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Images of a railway tunnel built almost 200 years ago have gone on show as part of its grand reopening.
The mile-long Glenfield Tunnel, which runs beneath Leicester, has been restored thanks to a £500,000 project to make it safe for the public again.
The first guided tour of visitors was taken into the historic tunnel today.
Construction of the tunnel began in 1829. It was originally used to transport coal along the now-defunct Leicester to Swannington Railway, but fell into disrepair after closing in 1966.
Visitors to Leicester's Glenfield Tunnel have walked into the darkness of the historic structure.
The tunnel, built in the early 1800s, was originally used to transport coal but fell into disrepair after being shut down in 1966.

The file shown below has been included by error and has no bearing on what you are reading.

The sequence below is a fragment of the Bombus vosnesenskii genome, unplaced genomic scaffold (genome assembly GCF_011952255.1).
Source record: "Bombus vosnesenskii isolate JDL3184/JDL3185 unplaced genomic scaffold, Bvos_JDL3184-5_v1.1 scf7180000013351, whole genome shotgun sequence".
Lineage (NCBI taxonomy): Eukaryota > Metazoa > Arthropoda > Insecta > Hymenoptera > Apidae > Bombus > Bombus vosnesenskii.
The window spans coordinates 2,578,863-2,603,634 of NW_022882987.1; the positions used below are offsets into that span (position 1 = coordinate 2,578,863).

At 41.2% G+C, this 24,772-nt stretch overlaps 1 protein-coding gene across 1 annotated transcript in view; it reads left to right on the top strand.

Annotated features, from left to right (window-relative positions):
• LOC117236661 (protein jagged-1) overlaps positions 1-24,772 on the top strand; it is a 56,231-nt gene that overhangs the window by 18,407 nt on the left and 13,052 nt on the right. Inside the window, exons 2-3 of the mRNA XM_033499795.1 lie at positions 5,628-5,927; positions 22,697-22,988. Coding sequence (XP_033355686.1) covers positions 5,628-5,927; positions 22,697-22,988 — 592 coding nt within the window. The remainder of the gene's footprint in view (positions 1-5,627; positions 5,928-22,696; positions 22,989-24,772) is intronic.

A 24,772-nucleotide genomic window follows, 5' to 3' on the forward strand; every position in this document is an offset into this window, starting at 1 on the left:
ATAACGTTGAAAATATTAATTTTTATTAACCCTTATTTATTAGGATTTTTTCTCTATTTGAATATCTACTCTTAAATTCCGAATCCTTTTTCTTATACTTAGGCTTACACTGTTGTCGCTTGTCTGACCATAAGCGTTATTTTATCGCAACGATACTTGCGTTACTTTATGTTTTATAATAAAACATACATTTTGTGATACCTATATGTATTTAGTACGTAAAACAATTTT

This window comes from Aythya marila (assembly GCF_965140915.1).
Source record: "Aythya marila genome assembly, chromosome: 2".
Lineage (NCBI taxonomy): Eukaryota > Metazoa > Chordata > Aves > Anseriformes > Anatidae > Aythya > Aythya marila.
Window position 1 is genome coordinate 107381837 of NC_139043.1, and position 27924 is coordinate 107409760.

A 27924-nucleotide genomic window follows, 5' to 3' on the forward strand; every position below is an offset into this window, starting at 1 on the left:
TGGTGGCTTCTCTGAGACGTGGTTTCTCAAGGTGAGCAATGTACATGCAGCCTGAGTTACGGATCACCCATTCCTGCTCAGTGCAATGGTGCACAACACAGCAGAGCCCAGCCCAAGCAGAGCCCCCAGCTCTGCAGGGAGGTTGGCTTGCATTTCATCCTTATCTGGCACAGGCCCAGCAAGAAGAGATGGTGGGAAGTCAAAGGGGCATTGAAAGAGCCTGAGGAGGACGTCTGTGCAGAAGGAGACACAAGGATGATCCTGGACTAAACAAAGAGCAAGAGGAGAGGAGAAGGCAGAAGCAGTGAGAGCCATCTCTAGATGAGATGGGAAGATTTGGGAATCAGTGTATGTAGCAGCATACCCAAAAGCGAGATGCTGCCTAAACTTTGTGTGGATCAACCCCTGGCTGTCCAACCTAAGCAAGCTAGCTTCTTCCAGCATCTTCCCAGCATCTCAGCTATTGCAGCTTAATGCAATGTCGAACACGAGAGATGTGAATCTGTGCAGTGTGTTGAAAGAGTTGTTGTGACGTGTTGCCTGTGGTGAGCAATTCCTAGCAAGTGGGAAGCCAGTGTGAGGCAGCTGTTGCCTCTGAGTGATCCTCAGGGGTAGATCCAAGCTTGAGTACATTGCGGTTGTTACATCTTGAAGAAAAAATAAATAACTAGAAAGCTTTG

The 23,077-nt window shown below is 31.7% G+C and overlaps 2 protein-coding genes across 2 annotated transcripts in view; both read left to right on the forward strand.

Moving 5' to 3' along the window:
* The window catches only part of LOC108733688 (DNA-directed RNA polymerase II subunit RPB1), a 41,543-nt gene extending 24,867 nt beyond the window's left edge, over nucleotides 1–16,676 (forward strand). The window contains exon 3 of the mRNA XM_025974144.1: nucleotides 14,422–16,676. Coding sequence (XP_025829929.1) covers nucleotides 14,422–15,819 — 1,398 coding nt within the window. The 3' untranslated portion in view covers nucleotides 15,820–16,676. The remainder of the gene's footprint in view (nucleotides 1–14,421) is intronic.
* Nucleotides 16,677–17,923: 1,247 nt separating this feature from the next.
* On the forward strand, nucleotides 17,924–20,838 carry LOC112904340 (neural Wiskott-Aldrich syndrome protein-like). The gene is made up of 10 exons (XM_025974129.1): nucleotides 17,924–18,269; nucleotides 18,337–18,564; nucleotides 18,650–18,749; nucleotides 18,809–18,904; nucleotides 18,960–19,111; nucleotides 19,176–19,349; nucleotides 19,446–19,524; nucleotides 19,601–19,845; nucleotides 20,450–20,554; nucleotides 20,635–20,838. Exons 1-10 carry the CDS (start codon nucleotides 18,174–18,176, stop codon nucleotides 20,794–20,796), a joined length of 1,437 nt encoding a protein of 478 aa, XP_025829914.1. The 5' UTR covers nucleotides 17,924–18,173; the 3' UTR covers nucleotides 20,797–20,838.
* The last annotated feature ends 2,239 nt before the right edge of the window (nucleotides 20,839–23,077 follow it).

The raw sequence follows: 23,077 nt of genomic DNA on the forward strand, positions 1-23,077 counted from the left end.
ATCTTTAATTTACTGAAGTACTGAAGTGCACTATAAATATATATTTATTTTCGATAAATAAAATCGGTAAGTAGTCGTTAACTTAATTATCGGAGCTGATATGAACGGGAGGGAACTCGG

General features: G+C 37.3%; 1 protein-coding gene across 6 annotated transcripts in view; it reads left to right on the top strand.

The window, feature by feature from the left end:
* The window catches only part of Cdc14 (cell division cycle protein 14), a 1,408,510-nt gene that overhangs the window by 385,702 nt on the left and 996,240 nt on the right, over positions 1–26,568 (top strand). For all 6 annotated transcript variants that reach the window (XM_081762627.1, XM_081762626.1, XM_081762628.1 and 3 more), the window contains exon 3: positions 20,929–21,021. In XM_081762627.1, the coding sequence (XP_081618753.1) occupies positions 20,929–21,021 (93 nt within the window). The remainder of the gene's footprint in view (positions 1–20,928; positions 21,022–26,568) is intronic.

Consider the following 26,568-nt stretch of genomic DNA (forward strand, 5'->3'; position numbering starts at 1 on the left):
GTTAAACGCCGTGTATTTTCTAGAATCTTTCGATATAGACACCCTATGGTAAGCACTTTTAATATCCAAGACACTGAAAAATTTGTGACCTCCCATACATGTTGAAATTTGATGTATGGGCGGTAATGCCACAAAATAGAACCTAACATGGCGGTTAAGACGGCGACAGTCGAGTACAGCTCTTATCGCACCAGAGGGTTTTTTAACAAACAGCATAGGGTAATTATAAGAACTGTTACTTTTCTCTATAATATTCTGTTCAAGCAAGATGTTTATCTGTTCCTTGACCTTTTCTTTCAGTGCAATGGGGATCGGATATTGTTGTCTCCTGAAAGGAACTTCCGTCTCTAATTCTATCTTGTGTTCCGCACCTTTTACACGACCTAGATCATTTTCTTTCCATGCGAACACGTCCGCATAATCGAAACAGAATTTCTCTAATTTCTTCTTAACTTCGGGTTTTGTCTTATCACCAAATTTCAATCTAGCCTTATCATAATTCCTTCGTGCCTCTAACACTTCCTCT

After hundreds of thousands of pounds was ploughed into making it safe for the public, visitors are now being given a guided tour of the tunnel.
Visitors are now able to stroll through the now-defunct Leicester-Swannington Railway tunnel and discover the history behind the historic structure.
The Glenfield Tunnel, built in the early 1800s, runs for a mile beneath Leicester's streets and has been closed since 1966.
David Lyne, from the Leicester Industrial Historical Society gave the group a guided tour of the tunnel, explaining its history and the project which has brought it back to life.
Leicester City Council bought it for just £5, and spent £500,000 restoring its crumbling walls to meet safety standards.
One of the world's first steam train tunnels which runs beneath the streets of Leicester is to open to visitors to explore.
The mile-long Glenfield Tunnel, built between 1829 and 1832, was used to transport coal on the Leicester to Swannington Railway but fell into disrepair after closing in 1966.
Part of the tunnel collapsed in the early 1970s, and major structural flaws were found in safety checks during the 2000s.
Now, after a £500,000 restoration project to strengthen the tunnel's crumbling walls, the Grade II-listed heritage structure is able to welcome visitors once again.